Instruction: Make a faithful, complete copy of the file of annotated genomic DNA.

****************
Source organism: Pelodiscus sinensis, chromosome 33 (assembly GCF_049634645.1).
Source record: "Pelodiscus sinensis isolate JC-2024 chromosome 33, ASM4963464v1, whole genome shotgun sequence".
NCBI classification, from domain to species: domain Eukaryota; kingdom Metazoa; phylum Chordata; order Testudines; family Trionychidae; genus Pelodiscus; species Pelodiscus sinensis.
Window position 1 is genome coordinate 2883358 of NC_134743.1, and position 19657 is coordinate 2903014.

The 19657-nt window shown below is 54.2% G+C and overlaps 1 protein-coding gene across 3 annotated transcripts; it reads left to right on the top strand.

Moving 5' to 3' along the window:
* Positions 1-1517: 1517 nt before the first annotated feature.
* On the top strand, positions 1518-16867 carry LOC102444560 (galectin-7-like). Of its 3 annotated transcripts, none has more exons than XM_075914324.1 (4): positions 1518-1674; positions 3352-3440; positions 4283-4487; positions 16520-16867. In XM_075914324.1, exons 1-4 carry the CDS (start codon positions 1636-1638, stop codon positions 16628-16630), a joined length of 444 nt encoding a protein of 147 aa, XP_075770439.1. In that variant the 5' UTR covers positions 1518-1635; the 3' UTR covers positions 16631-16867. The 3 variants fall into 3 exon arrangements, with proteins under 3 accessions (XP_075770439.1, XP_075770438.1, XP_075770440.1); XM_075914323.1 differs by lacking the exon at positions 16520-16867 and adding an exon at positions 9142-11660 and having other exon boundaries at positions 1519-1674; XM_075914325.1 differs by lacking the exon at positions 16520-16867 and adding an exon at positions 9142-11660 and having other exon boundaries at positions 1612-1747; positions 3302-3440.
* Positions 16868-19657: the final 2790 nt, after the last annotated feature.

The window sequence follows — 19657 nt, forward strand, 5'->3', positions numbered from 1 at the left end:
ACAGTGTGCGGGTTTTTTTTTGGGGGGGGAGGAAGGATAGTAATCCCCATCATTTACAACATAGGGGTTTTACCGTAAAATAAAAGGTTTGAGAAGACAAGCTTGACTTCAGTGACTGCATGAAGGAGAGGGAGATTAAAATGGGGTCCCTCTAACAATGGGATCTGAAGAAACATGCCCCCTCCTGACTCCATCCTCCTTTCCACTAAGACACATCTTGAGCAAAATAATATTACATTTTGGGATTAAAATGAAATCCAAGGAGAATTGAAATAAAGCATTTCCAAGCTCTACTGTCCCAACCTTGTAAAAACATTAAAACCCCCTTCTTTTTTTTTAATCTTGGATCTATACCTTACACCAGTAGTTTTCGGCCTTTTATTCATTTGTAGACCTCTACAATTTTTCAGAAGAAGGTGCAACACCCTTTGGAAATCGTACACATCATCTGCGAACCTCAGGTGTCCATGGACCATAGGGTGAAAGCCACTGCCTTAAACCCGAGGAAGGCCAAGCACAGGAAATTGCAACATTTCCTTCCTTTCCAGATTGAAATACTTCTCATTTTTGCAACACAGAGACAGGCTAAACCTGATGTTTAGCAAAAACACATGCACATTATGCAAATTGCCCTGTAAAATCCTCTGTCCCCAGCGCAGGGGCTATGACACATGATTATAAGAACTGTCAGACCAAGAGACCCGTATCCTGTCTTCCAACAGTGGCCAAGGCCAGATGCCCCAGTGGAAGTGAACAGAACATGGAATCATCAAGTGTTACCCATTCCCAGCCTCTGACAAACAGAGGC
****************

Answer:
Source organism: Pelodiscus sinensis, chromosome 33 (assembly GCF_049634645.1).
Source record: "Pelodiscus sinensis isolate JC-2024 chromosome 33, ASM4963464v1, whole genome shotgun sequence".
NCBI classification, from domain to species: domain Eukaryota; kingdom Metazoa; phylum Chordata; order Testudines; family Trionychidae; genus Pelodiscus; species Pelodiscus sinensis.
Window position 1 is genome coordinate 2883358 of NC_134743.1, and position 19657 is coordinate 2903014.

The 19657-nt window shown below is 54.2% G+C and overlaps 1 protein-coding gene across 3 annotated transcripts; it reads left to right on the top strand.

Moving 5' to 3' along the window:
* Positions 1-1517: 1517 nt before the first annotated feature.
* On the top strand, positions 1518-16867 carry LOC102444560 (galectin-7-like). Of its 3 annotated transcripts, none has more exons than XM_075914324.1 (4): positions 1518-1674; positions 3352-3440; positions 4283-4487; positions 16520-16867. In XM_075914324.1, exons 1-4 carry the CDS (start codon positions 1636-1638, stop codon positions 16628-16630), a joined length of 444 nt encoding a protein of 147 aa, XP_075770439.1. In that variant the 5' UTR covers positions 1518-1635; the 3' UTR covers positions 16631-16867. The 3 variants fall into 3 exon arrangements, with proteins under 3 accessions (XP_075770439.1, XP_075770438.1, XP_075770440.1); XM_075914323.1 differs by lacking the exon at positions 16520-16867 and adding an exon at positions 9142-11660 and having other exon boundaries at positions 1519-1674; XM_075914325.1 differs by lacking the exon at positions 16520-16867 and adding an exon at positions 9142-11660 and having other exon boundaries at positions 1612-1747; positions 3302-3440.
* Positions 16868-19657: the final 2790 nt, after the last annotated feature.

The window sequence follows — 19657 nt, forward strand, 5'->3', positions numbered from 1 at the left end:
ACAGTGTGCGGGTTTTTTTTTGGGGGGGGAGGAAGGATAGTAATCCCCATCATTTACAACATAGGGGTTTTACCGTAAAATAAAAGGTTTGAGAAGACAAGCTTGACTTCAGTGACTGCATGAAGGAGAGGGAGATTAAAATGGGGTCCCTCTAACAATGGGATCTGAAGAAACATGCCCCCTCCTGACTCCATCCTCCTTTCCACTAAGACACATCTTGAGCAAAATAATATTACATTTTGGGATTAAAATGAAATCCAAGGAGAATTGAAATAAAGCATTTCCAAGCTCTACTGTCCCAACCTTGTAAAAACATTAAAACCCCCTTCTTTTTTTTTAATCTTGGATCTATACCTTACACCAGTAGTTTTCGGCCTTTTATTCATTTGTAGACCTCTACAATTTTTCAGAAGAAGGTGCAACACCCTTTGGAAATCGTACACATCATCTGCGAACCTCAGGTGTCCATGGACCATAGGGTGAAAGCCACTGCCTTAAACCCGAGGAAGGCCAAGCACAGGAAATTGCAACATTTCCTTCCTTTCCAGATTGAAATACTTCTCATTTTTGCAACACAGAGACAGGCTAAACCTGATGTTTAGCAAAAACACATGCACATTATGCAAATTGCCCTGTAAAATCCTCTGTCCCCAGCGCAGGGGCTATGACACATGATTATAAGAACTGTCAGACCAAGAGACCCGTATCCTGTCTTCCAACAGTGGCCAAGGCCAGATGCCCCAGTGGAAGTGAACAGAACATGGAATCATCAAGTGTTACCCATTCCCAGCCTCTGACAAACAGAGGC